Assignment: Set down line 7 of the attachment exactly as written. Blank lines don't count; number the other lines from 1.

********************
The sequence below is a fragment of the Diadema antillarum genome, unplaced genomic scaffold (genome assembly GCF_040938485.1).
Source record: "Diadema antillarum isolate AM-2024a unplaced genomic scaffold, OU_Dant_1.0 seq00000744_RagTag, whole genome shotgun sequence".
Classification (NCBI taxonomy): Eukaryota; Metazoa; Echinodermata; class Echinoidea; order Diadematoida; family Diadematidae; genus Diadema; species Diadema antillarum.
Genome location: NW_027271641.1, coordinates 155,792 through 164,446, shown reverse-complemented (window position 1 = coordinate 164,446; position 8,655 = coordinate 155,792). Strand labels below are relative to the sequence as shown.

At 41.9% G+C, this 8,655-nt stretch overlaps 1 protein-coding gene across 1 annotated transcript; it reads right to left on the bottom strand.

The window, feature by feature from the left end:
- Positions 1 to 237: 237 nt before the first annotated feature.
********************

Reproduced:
- Positions 1 to 237: 237 nt before the first annotated feature.